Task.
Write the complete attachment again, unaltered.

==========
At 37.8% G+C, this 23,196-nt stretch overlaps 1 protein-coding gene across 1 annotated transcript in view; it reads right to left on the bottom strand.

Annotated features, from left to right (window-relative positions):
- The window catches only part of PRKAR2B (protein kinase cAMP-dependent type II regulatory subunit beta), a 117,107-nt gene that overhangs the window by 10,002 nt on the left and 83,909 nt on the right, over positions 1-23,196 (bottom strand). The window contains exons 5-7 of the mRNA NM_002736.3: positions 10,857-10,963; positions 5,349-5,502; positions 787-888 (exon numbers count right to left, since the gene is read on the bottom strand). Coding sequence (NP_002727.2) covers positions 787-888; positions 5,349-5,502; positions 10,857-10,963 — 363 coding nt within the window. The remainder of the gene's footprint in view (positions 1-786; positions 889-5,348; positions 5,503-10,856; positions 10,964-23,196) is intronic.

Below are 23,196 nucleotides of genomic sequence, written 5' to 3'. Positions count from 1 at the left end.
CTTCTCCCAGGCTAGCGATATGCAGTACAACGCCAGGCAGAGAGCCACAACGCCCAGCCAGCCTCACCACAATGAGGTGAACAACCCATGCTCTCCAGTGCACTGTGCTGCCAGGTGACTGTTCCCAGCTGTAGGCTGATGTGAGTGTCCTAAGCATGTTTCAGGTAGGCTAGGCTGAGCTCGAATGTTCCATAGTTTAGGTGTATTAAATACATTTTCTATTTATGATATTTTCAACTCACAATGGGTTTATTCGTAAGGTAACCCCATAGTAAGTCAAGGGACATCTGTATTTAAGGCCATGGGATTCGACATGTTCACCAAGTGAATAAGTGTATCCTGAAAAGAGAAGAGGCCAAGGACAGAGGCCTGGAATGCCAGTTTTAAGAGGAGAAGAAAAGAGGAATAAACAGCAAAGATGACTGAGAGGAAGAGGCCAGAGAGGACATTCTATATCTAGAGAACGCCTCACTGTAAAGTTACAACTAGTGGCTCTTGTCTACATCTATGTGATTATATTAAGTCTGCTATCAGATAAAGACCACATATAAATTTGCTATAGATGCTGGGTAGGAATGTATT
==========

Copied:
At 37.8% G+C, this 23,196-nt stretch overlaps 1 protein-coding gene across 1 annotated transcript in view; it reads right to left on the bottom strand.

Annotated features, from left to right (window-relative positions):
- The window catches only part of PRKAR2B (protein kinase cAMP-dependent type II regulatory subunit beta), a 117,107-nt gene that overhangs the window by 10,002 nt on the left and 83,909 nt on the right, over positions 1-23,196 (bottom strand). The window contains exons 5-7 of the mRNA NM_002736.3: positions 10,857-10,963; positions 5,349-5,502; positions 787-888 (exon numbers count right to left, since the gene is read on the bottom strand). Coding sequence (NP_002727.2) covers positions 787-888; positions 5,349-5,502; positions 10,857-10,963 — 363 coding nt within the window. The remainder of the gene's footprint in view (positions 1-786; positions 889-5,348; positions 5,503-10,856; positions 10,964-23,196) is intronic.

Below are 23,196 nucleotides of genomic sequence, written 5' to 3'. Positions count from 1 at the left end.
CTTCTCCCAGGCTAGCGATATGCAGTACAACGCCAGGCAGAGAGCCACAACGCCCAGCCAGCCTCACCACAATGAGGTGAACAACCCATGCTCTCCAGTGCACTGTGCTGCCAGGTGACTGTTCCCAGCTGTAGGCTGATGTGAGTGTCCTAAGCATGTTTCAGGTAGGCTAGGCTGAGCTCGAATGTTCCATAGTTTAGGTGTATTAAATACATTTTCTATTTATGATATTTTCAACTCACAATGGGTTTATTCGTAAGGTAACCCCATAGTAAGTCAAGGGACATCTGTATTTAAGGCCATGGGATTCGACATGTTCACCAAGTGAATAAGTGTATCCTGAAAAGAGAAGAGGCCAAGGACAGAGGCCTGGAATGCCAGTTTTAAGAGGAGAAGAAAAGAGGAATAAACAGCAAAGATGACTGAGAGGAAGAGGCCAGAGAGGACATTCTATATCTAGAGAACGCCTCACTGTAAAGTTACAACTAGTGGCTCTTGTCTACATCTATGTGATTATATTAAGTCTGCTATCAGATAAAGACCACATATAAATTTGCTATAGATGCTGGGTAGGAATGTATT